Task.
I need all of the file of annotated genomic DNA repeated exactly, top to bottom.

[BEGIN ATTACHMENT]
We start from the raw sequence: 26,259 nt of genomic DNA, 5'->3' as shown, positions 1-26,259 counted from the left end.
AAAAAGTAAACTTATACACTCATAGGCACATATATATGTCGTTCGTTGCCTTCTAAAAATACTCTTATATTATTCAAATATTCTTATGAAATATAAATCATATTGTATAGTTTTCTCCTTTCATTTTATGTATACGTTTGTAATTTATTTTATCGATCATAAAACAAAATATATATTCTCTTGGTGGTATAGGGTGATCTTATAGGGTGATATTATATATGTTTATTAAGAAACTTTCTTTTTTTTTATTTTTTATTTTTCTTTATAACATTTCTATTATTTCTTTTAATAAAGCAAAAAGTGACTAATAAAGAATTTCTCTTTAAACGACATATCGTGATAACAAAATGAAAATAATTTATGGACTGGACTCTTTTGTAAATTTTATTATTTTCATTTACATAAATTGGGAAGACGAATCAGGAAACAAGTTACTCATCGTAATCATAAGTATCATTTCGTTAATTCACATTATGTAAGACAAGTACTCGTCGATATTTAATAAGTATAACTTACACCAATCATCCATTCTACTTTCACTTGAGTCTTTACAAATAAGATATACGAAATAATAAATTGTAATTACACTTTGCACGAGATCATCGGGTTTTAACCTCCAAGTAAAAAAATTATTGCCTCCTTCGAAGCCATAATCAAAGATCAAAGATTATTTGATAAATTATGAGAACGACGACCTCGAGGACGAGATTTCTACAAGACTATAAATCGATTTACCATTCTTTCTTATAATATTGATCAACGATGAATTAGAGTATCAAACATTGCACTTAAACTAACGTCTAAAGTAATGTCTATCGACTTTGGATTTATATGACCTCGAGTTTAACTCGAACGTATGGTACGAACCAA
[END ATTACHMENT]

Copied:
We start from the raw sequence: 26,259 nt of genomic DNA, 5'->3' as shown, positions 1-26,259 counted from the left end.
AAAAAGTAAACTTATACACTCATAGGCACATATATATGTCGTTCGTTGCCTTCTAAAAATACTCTTATATTATTCAAATATTCTTATGAAATATAAATCATATTGTATAGTTTTCTCCTTTCATTTTATGTATACGTTTGTAATTTATTTTATCGATCATAAAACAAAATATATATTCTCTTGGTGGTATAGGGTGATCTTATAGGGTGATATTATATATGTTTATTAAGAAACTTTCTTTTTTTTTATTTTTTATTTTTCTTTATAACATTTCTATTATTTCTTTTAATAAAGCAAAAAGTGACTAATAAAGAATTTCTCTTTAAACGACATATCGTGATAACAAAATGAAAATAATTTATGGACTGGACTCTTTTGTAAATTTTATTATTTTCATTTACATAAATTGGGAAGACGAATCAGGAAACAAGTTACTCATCGTAATCATAAGTATCATTTCGTTAATTCACATTATGTAAGACAAGTACTCGTCGATATTTAATAAGTATAACTTACACCAATCATCCATTCTACTTTCACTTGAGTCTTTACAAATAAGATATACGAAATAATAAATTGTAATTACACTTTGCACGAGATCATCGGGTTTTAACCTCCAAGTAAAAAAATTATTGCCTCCTTCGAAGCCATAATCAAAGATCAAAGATTATTTGATAAATTATGAGAACGACGACCTCGAGGACGAGATTTCTACAAGACTATAAATCGATTTACCATTCTTTCTTATAATATTGATCAACGATGAATTAGAGTATCAAACATTGCACTTAAACTAACGTCTAAAGTAATGTCTATCGACTTTGGATTTATATGACCTCGAGTTTAACTCGAACGTATGGTACGAACCAA